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Abu Dhabi, UAEWednesday 19 December 2018

GRL played through the tears at RedFest DXB to make emotional comeback after bandmate’s death

How girl group G.R.L. overcame the tragedy of losing bandmate Simone Battle to make their live debut as a four-piece in Dubai.
GRL perform on February 12, 2015, at RedFestDXB. Courtesy: Done Events
GRL perform on February 12, 2015, at RedFestDXB. Courtesy: Done Events

When singer Simone Battle was found dead in her West Hollywood apartment last September, no one was more shocked than her bandmates.

Riding a wave of success since their summer smash Ugly Heart, GRL – a fresh incarnation of hit girl group The Pussycat Dolls – looked poised to explode. Next on their tour schedule was an appearance at Bloomingdale’s Dubai Fashion Show.

But on September 5, just a few days before their planned Middle Eastern debut, the call came. Tragedy had struck. Few would have been surprised had Battle’s death by hanging, at the age of 25, signalled the end of GRL.

“It could have gone either way – it could have fallen apart,” says band member Lauren Bennett. “But it’s given us strength.”

Now, after months of collective and individual therapy, the girls have re-emerged, stronger and closer than ever. And whether by luck or design, there was only one place the remaining quartet could make their return to the stage: Dubai, to finally perform the gig that never happened.

“It’s pretty odd that it happened like that,” says Lauren, speaking the morning before GRL performed their first gig as a four-piece at RedFestDXB, last weekend.

“I woke up early this morning, and I went down to the beach, and I was thinking about all this – that this was where we left off, and I was just so grateful to be here. The fact that we’re here for our first thing back is a big blessing.”

“We get to pick up almost where we left off,” says bandmate Natasha Slayton. “We’ve always been really close, but something like this, it could have gone either way. But we did get a lot closer.”

As well as being their first live appearance since the tragedy, the Dubai show also featured the first live performance of their new single Lighthouse, which is a tribute to Battle.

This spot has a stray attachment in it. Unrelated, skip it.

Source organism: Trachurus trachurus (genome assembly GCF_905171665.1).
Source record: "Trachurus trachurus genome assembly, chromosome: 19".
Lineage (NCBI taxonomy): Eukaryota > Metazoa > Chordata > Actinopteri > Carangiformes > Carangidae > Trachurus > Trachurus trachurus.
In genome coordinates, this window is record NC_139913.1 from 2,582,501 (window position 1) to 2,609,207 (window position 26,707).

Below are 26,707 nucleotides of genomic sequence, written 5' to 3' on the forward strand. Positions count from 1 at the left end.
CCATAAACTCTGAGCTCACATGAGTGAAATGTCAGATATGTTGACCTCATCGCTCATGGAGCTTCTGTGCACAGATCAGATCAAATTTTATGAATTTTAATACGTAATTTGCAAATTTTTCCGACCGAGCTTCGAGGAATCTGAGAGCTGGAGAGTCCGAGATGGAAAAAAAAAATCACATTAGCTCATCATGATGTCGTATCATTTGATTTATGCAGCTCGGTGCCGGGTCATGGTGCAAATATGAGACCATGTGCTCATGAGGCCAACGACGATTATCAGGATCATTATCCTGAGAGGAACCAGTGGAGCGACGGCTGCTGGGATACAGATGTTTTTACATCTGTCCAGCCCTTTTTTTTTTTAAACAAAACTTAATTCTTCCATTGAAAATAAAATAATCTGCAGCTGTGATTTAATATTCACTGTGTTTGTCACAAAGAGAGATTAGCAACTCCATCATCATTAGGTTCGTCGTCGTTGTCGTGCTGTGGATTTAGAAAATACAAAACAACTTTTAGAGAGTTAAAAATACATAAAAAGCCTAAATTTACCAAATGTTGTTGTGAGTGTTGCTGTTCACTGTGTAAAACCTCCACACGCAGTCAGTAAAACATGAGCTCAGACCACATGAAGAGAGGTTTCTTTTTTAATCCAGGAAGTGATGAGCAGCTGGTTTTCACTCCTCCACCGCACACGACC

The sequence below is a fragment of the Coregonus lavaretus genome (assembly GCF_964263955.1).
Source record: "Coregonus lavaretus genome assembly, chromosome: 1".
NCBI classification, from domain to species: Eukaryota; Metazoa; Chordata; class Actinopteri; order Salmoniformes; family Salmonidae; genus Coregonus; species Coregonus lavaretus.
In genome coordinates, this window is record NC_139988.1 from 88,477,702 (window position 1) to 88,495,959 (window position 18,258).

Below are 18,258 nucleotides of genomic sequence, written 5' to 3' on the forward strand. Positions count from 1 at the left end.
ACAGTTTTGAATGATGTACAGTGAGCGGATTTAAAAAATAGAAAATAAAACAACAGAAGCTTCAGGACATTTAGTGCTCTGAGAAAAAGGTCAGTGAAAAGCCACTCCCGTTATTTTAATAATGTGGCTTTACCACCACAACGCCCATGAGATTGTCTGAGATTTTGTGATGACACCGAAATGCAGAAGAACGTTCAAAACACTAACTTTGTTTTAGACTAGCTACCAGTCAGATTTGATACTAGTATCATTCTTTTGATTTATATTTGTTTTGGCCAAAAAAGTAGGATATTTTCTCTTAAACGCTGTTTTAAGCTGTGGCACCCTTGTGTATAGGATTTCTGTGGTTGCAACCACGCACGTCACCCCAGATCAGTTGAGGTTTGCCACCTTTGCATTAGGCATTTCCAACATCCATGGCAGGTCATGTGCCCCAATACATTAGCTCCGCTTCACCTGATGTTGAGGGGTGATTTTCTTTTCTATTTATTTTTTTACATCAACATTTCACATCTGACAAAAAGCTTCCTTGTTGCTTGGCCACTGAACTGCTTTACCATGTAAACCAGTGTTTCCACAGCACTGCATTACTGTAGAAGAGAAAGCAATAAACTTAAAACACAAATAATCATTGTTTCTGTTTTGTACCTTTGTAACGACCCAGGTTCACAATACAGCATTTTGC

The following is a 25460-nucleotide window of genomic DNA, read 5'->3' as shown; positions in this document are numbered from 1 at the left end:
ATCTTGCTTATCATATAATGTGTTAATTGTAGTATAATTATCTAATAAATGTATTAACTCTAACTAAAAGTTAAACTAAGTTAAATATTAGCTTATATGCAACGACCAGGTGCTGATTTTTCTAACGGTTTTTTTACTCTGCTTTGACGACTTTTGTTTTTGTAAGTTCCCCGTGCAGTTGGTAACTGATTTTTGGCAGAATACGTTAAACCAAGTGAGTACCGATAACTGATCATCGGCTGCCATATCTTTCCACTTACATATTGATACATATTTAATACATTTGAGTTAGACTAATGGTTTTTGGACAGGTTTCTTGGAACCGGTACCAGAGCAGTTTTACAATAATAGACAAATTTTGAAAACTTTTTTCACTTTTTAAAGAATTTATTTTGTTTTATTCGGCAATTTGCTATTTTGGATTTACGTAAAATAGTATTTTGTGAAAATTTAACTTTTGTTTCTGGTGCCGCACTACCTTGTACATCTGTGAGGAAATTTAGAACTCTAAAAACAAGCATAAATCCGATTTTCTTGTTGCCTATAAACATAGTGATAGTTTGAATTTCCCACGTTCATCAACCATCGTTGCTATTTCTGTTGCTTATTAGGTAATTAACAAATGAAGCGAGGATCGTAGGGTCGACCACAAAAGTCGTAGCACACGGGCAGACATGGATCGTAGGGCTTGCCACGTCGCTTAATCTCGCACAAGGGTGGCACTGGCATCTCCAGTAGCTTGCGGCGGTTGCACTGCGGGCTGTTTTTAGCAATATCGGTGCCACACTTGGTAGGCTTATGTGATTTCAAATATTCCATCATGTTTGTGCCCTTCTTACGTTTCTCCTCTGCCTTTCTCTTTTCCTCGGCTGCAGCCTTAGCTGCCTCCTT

For the band, the song is a collective catharsis, the end of a six-month period during which the girls questioned everything after Battle’s death – not just as bandmates, but as friends – as they tried to overcome the sense of self-blame they felt for not spotting signs of her depression.

“It was a big moment for all of us, something we’d never experienced,” says Paula Van Oppen. “We weren’t focused on work or what we were going to do [as a band], we were just focused on healing and being there for each other.”

Written in the form of an open letter to Battle, Lighthouse offered the girls a chance to share all the things they had never said to their friend.

One verse goes: “Whenever you’re down, I’ll lift you up / People going to hate, let them hate on us / I move in too strong, I click too deep / ‘Cause I got you, and you got me / So if you need me, just holler my name”.

The song was written and produced by the pop dream team of Dr Luke and Cirkut, whose track record of female hitmaking includes singers called Britney, Miley, Katy and Jessie.

More emotional is the music video, a moving collage of images from Battle’s life, alongside sombre black and white footage of the four remaining band members. The closing shot captures the four girls in tears during a collective embrace – a reaction they say was spontaneous.

“It’s hard to know how to act in front of a camera, how to perform – that’s just what happened,” says Lauren, 25, the transatlantic line-up’s sole Brit.

In an attempt to reach others suffering from the same sense of helplessness that struck Battle, the band have partnered with the US mental health charity, Give an Hour.

“We are trying to make a movement, a change in culture,” says Paula, also 25. “Just how we’ve been able to talk about it, that’s the biggest thing – talking about it, not being scared to feel how you’re feeling.”

Talking about what happened is understandably an important healing process for the girls. Before the Dubai interview, we were briefed not to mention Battle – but within two minutes the girls had brought her up themselves. Throughout, it was clear that each member was still struggling to find their own way to make peace with the tragedy.

Lauren lightens the mood by being loud and funny. Paula remains stern and stoical. The group’s oldest member, Natasha, a 26-year-old American, is polite and thoughtful. The youngest, Emmalyn Estrada, a 22-year-old Canadian of Filipino descent, remains largely silent, muttering a few words of agreement, but generally letting her bandmates do the talking.

There’s little doubt performing Lighthouse’s inspirational lyrics in front of an audience for the first time will have helped the girls’ healing process.

That morning in Dubai they joked that Natasha was the most likely to cry onstage – that night all four of the quartet broke down in tears at the song’s close.

“Truly this experience has stripped us down to our core, and we’re moving forward with our hearts,” adds Paula.

“It’s given us a lot of value to life – to value what we have and really try to make it a positive – to enjoy the blessing that we’re together still, and doing what we love.”

* Lighthouse is out now on iTunes.

rgarratt@thenational.ae

Updated: February 17, 2015 04:00 AM

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